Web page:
by James Paterson

A growing pile of research, data and reports suggests cultural shifts along the path to compete for, win, and retain law firm business. Fierce competition, including from the buyer themselves, is the number one barrier to law firm growth.

Industry experts believe these changing priorities are a result of changes in the way companies purchase legal services, driving firms to look for new ways to sell and market their legal services.

Lawyer’s Weekly Canada reported Supreme Court of Canada Chief Justice Beverley McLachlin explained to a legal conference:

“It’s clear to me that the profession has to change. So unless we actually change and learn to deliver in alternate ways and harness the use of technology so we can do things faster and more efficiently and at a lower cost, then we may out-price ourselves in the market.”

In light of these shifting priorities, here are of five business development trends making a dent in legal marketing series:

  1. Rise of the Indispensable Firm

Relationships are the center of gravity in the client-law firm partnership, but firms are beginning to realize the nature of the relationship is evolving. This consciousness is shaping the way GCs evaluate legal services, according to BTI Consulting:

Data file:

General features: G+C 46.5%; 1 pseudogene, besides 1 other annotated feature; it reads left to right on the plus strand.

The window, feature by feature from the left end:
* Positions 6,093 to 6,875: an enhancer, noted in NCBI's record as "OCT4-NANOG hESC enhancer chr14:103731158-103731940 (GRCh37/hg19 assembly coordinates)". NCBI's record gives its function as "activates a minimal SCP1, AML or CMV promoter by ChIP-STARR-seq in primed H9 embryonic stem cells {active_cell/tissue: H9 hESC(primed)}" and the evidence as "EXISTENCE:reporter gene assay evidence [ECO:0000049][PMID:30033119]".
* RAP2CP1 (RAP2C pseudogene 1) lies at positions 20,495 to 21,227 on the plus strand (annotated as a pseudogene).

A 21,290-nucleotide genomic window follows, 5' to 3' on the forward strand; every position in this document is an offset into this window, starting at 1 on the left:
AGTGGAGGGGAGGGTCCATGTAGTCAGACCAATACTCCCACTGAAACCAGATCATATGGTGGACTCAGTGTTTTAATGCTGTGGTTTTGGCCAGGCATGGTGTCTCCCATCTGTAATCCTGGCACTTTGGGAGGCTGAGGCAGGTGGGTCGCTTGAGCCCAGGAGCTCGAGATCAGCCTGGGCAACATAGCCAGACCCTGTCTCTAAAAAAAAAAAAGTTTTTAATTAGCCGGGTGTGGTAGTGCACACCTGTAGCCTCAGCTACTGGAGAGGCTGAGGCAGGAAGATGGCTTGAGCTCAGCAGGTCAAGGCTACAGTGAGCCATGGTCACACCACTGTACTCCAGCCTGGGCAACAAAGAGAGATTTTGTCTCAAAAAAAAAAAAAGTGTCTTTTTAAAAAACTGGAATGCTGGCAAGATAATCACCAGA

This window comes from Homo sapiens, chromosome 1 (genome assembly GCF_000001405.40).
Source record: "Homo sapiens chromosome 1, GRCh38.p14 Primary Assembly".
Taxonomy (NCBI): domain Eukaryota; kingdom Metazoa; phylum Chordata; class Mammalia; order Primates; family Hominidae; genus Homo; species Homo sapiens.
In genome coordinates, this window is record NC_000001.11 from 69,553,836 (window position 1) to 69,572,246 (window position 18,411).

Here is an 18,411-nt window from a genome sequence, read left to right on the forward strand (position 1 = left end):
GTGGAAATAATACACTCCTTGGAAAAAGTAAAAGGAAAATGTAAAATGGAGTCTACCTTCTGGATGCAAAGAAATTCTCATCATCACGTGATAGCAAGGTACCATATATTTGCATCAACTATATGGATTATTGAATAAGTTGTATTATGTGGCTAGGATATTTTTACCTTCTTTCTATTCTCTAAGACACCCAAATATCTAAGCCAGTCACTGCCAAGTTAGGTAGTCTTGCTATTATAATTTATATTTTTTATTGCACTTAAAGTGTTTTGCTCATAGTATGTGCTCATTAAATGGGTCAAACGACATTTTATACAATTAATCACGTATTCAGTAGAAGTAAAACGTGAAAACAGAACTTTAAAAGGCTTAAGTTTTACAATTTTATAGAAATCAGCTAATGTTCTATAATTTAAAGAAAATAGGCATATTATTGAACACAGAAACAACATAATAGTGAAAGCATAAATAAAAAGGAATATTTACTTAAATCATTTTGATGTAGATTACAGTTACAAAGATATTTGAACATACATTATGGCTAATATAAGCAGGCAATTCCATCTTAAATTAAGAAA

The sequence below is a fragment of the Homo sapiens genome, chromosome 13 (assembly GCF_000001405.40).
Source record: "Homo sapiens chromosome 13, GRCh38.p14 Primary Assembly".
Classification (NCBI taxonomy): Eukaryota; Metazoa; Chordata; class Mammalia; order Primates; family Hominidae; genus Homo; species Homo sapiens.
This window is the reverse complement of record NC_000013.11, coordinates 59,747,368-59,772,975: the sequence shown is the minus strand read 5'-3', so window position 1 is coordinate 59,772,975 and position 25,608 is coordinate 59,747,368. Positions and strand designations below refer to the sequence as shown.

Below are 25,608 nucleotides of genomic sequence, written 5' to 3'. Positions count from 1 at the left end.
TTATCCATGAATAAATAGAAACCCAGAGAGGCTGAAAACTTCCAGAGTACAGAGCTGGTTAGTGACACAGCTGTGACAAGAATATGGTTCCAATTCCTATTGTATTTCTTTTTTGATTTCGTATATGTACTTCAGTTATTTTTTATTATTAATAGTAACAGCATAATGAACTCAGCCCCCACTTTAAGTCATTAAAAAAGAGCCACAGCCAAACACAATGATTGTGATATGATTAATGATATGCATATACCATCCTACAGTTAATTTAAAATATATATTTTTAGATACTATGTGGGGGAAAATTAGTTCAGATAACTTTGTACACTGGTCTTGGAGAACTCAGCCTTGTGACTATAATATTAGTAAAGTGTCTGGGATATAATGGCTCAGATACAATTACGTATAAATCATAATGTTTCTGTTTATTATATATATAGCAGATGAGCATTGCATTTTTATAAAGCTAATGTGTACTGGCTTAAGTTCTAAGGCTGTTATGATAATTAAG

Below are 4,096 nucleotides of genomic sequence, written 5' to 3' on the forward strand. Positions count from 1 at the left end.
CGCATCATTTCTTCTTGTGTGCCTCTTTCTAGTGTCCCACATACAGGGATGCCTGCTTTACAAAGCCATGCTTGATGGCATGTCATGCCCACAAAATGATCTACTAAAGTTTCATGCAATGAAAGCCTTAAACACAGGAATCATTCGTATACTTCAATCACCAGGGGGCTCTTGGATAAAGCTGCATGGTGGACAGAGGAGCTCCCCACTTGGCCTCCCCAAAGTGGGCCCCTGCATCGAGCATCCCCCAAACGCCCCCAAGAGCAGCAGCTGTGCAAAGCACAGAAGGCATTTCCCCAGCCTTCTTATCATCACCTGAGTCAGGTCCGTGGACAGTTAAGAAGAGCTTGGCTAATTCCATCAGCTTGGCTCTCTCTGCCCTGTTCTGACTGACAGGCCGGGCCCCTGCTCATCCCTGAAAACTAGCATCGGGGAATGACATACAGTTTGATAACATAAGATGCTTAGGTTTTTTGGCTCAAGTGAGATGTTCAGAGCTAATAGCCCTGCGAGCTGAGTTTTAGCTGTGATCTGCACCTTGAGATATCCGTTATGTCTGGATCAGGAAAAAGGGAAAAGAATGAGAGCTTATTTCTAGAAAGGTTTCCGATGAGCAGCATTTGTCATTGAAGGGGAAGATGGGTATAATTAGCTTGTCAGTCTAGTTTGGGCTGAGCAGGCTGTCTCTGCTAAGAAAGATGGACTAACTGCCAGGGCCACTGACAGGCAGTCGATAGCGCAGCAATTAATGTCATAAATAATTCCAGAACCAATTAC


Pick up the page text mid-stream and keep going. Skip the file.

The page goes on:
“The new generation GC is tasked with translating legal risk into business risk. They need to anticipate questions about business implications and maybe even stock price. You will be expected to study their company’s business like they studied you before hiring.”

Today’s in-house clients express a strong inclination for law firms that understand their business on a profoundly deeper level, including:

• Spot and identify unforeseen challenges, risks and opportunities, the legal department is not yet aware of and offer solutions

• Be proactive, versus reactive

• Be fiercely efficient on the front and back-end, of the business

• Be transparent and flexible about pricing and staffing

 

  1. AFAs as a Competitive Advantage

Billable hours approaching $1,500 have captured headlines of late, but a report published last fall crunching $18 billion in legal invoices suggested this trend has been underway for some time: